Existing laboratory tests to diagnose the condition are expensive and slow and can delay the start of treatment by up to a week. Using a dog with a sensitive nose to patrol the wards and pick out infected patients is fast, efficient - and popular.
As a scent hound the Beagle has few equals – it can find a mouse in a one acre field in less than a minute. In tests, Cliff correctly identified 25 out of 30 patients with C Difficile – an 83 per cent success rate – and 265 out of 270 negative controls, after just two months training. Unlike the lab technicians, he could screen a complete hospital ward in less than 10 minutes, strolling past each patient’s bed until he came to one with an infected occupant. Then he promptly sat down.

Source  - Independent

Cheap vitamin D 'would boost health'

Greater access to cheap vitamin D supplements would improve the health of at-risk groups, experts say.
The Royal College of Paediatrics and Child Health (RCPCH) says up to 25% of UK children are vitamin D deficient, leading to a rise in rickets cases.
In the BBC's Scrubbing Up column, the college's Prof Mitch Blair called for concerted action to tackle the problem. The government said those with the greatest need already received free supplements.
The RCPCH said other options to increase vitamin D levels, such as fortifying a wider range of foods, should be considered.
Half of the UK's white population, and up to 90% of the black and Asian people in the country are thought to be affected by vitamin D deficiency. The first signs of deficiency include muscle and bone pain as well as swelling around the wrists and ribs.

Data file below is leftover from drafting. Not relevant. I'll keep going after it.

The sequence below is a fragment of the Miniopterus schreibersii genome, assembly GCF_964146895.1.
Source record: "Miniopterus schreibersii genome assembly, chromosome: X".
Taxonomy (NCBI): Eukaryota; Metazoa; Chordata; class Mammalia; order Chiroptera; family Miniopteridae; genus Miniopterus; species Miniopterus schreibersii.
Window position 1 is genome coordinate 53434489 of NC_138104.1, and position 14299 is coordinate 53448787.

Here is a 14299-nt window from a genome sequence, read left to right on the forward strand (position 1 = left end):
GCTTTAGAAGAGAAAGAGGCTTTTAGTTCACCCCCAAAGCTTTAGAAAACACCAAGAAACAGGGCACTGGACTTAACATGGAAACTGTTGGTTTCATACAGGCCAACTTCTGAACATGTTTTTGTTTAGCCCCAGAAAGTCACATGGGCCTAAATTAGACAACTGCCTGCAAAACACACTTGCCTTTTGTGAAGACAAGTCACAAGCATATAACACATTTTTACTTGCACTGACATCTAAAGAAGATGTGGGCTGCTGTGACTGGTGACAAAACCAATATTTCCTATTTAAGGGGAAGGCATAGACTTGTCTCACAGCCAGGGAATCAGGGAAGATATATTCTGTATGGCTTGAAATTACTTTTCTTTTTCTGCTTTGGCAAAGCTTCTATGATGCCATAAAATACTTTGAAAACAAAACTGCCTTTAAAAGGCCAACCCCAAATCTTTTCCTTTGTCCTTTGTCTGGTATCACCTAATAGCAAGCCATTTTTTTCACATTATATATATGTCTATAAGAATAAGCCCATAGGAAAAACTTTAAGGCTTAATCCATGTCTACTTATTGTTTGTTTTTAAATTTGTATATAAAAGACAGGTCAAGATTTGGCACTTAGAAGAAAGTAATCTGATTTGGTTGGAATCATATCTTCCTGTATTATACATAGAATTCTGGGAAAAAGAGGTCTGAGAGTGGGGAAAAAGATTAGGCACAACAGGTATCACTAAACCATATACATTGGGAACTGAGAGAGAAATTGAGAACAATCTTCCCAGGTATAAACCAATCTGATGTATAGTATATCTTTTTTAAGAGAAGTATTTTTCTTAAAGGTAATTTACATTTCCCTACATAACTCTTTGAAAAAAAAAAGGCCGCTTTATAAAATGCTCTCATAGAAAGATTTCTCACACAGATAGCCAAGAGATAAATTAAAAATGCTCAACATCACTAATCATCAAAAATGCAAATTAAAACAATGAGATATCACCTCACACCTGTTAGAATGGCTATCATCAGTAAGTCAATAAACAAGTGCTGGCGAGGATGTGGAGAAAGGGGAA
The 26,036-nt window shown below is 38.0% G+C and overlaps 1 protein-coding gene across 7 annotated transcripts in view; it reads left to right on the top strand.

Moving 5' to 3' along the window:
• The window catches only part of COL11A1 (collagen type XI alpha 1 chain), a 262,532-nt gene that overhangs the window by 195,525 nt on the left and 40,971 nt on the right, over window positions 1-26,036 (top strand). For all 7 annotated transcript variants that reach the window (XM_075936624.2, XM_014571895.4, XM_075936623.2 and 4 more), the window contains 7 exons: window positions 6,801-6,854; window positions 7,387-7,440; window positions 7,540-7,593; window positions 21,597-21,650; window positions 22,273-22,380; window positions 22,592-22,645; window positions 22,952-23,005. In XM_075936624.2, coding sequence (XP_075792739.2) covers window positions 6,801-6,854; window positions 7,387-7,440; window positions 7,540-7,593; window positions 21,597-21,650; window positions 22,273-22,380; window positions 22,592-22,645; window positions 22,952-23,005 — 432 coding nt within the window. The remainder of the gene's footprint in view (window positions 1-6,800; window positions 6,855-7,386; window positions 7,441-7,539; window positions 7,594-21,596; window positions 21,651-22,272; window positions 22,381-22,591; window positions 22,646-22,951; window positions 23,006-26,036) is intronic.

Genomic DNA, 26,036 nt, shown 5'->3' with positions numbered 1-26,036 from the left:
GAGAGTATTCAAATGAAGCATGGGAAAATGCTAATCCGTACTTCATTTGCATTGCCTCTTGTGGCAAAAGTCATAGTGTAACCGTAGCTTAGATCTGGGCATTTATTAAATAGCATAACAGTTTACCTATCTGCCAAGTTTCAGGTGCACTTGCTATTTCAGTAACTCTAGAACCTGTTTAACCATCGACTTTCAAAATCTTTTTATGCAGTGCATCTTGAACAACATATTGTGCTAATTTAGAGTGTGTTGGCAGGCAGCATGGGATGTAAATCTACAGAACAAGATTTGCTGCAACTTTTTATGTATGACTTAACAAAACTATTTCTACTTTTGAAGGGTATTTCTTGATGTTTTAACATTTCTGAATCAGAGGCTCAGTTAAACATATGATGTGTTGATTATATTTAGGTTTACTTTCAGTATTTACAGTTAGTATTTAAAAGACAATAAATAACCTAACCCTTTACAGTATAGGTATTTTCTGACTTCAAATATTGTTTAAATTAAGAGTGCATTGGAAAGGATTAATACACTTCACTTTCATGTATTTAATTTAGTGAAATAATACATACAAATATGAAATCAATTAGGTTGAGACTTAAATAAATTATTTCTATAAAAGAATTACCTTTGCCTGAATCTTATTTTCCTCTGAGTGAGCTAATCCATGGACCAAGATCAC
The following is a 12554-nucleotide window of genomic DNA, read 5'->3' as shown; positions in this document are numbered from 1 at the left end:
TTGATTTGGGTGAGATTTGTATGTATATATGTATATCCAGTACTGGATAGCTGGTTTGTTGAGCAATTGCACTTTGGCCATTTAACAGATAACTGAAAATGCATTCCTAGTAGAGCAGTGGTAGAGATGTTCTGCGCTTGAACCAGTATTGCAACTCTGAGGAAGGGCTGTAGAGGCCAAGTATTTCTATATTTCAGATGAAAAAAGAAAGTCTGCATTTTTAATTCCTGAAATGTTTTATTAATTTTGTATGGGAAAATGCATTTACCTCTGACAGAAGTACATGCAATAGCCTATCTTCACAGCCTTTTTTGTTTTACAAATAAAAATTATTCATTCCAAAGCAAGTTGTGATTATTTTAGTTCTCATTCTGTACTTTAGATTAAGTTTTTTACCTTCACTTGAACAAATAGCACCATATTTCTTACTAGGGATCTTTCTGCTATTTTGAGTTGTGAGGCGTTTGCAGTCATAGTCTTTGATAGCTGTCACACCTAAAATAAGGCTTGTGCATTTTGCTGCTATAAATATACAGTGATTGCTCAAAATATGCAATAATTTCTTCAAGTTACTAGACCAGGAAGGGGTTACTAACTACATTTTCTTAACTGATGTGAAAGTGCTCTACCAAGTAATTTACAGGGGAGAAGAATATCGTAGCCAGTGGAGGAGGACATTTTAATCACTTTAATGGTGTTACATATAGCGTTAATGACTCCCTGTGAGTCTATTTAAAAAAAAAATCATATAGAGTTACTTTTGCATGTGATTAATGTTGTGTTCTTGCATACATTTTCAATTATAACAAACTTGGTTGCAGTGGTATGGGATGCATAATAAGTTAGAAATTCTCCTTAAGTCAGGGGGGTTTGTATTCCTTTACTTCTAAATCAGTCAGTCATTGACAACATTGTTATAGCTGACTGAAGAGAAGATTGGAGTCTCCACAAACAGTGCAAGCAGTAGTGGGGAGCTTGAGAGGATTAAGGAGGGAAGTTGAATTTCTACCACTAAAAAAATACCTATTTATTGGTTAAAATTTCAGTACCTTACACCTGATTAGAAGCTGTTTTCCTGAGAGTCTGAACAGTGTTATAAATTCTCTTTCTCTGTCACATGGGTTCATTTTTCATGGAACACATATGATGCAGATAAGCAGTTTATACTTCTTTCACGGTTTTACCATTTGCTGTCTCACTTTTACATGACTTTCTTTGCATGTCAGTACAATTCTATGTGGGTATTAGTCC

A lack of the nutrient is linked to a higher incidence of diabetes, tuberculosis, multiple sclerosis as well as rickets - a disease that causes bones to become soft and deformed. The number of cases of rickets has been rising, from 183 in 1996 to 762 in 2011.

Source   - BBC

Chocolate can help you beat persistent coughs

Chocolate may be a remedy for the common cough, according to new research, writes Roger Dobson.
A compound in cocoa has been shown to reduce symptoms of both acute and chronic coughs.
About 300 people with a persistent cough are taking part in a clinical trial at 13 NHS hospitals where they are being given the naturally occurring chemical theobromine, derived from the raw ingredient of chocolate, twice a day for 14 days. Early indicators are that 60 per cent of patients experience some measure of relief.
Researchers say a daily bar of dark chocolate may contain enough of the active compound to have an effect on a chronic cough.  

Source  - Daily Mail

Drinking coffee halves the risk of mouth cancer

Drinking four cups of coffee a day almost halves the risk of deadly mouth cancer, according to new research.
The latest study shows downing the beverage every day has a powerful protective effect against tumours that form in the mouth and throat. The association held true regardless of how often the person drank alcohol or smoked. Scientists found decaffeinated coffee also reduced the risk, although to a lesser extent, while drinking tea did nothing to prevent the disease.
The latest findings, by a team of researchers from the American Cancer Society in Atlanta, Georgia, suggest it may not be caffeine that protects against the formation of malignant growths in and around the mouth.
Instead, they said, it's likely to be due to some of the hundreds of other naturally-occurring antioxidant chemicals found in coffee. The results back up a similar study published two years ago by a different team of researchers, who found four cups a day slashed cancer risk by 39 per cent.